Michael Kamen

Michael Kamen

The Maestro of Puppets Conducts Metallica’s Symphony for the Devil

Composer, arranger, songwriter, recording artist and conductor Michael Kamen has a fairly impressive resume. In addition to his classical duties with symphonies from London to San Francisco, he’s scored over 60 films, from Brazil to Die Hard (and both sequels); arranged music for Pink Floyd, Aerosmith, David Bowie and Eric Clapton; wrote the largest selling single of all time, “(Everything I Do) I Do It for You,” for Bryan Adams; won two of the nine Grammies for which he’s been nominated; has been nominated for two Oscars, four Golden Globes, and an Emmy. In short, if this Metallica symphony thing fails miserably, he’ll still be able to get work.


Is there something in particular about Metallica’s music that lends itself to this kind of endeavor?

Its sheer power and energy. That kind of energy is something orchestras really need a sample of. And the delicacy and nuance of an orchestra is something that Metallica are eager to experience.

In listening to and orchestrating Metallica’s music, do you find they evoke a certain composer?

Certain sections feel in the mold of a Shostakovich symphony–driving, threatening, gloriously big sounds. There’s one bit in “Call of Ktulu” that actually sounds to me like Brahms. It’s passionate.

How do you figure the average Metallica fan will react to symphonic music? Will there be moshing in the aisles?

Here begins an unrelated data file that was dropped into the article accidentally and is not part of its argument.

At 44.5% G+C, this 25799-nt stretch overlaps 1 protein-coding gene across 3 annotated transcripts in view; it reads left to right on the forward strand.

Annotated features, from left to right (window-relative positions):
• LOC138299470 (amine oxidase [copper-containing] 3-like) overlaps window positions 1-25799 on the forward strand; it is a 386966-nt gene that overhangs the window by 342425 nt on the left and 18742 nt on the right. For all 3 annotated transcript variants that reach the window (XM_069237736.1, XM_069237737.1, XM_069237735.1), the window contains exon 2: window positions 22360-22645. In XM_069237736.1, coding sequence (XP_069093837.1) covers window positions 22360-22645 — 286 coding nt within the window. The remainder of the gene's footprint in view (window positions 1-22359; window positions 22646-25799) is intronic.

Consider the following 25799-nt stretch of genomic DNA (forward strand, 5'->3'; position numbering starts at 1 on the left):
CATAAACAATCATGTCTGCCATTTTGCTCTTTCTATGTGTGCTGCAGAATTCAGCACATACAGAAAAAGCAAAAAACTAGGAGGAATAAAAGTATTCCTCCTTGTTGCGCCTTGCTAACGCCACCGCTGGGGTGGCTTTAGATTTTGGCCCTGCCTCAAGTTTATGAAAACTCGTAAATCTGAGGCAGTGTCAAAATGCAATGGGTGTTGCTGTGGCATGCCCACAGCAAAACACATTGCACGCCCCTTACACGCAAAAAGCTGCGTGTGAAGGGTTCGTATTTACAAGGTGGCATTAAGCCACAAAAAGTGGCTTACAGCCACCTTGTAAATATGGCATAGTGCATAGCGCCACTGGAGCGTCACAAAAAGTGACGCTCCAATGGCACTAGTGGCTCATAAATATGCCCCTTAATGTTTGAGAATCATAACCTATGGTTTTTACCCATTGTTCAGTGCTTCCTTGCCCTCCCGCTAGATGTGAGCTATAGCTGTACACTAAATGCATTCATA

I doubt it will be as aggressive as it was in Paris in 1913, when Stravinsky premiered “The Rite of Spring.” People were vociferously objecting to what they were hearing on an intellectual level and actual fights broke out in the audience. No one will fight over this; this is meant to draw people together.

Do you think it’s realistic to imagine that there will actually be fans crossing over here: Metallica fans rushing out to buy Handel’s “Messiah” or symphony fans rushing out to buy Ride the Lightening ?

The average symphony goer, no. But I don’t think we’re interested in the average symphony goer. The average symphony goer is a very nice person who loves repertoire and treats the orchestra with reverence and loves Beethoven and Brahms, classical music that’s brilliant and relevant to our feelings but was written a couple of hundred years ago. But it’s time to make sure that orchestras remain relevant in this day and age. That doesn’t mean they have to play heavy metal, but orchestras in general have to figure out how to make more of an event out of their concerts if they want to keep attracting an audience. That’s become a big problem. The legacy and the traditions of music have to be brought forward by the generation of musicians who are currently alive, and I think that’s a very brave step for Metallica.

How do you think audiences from the days of Haydn or Shostakovich would’ve reacted to Metallica’s music?

People would have been scared shitless.

Will there be times when a solo Kirk normally plays will be turned over to a cellist or violinist?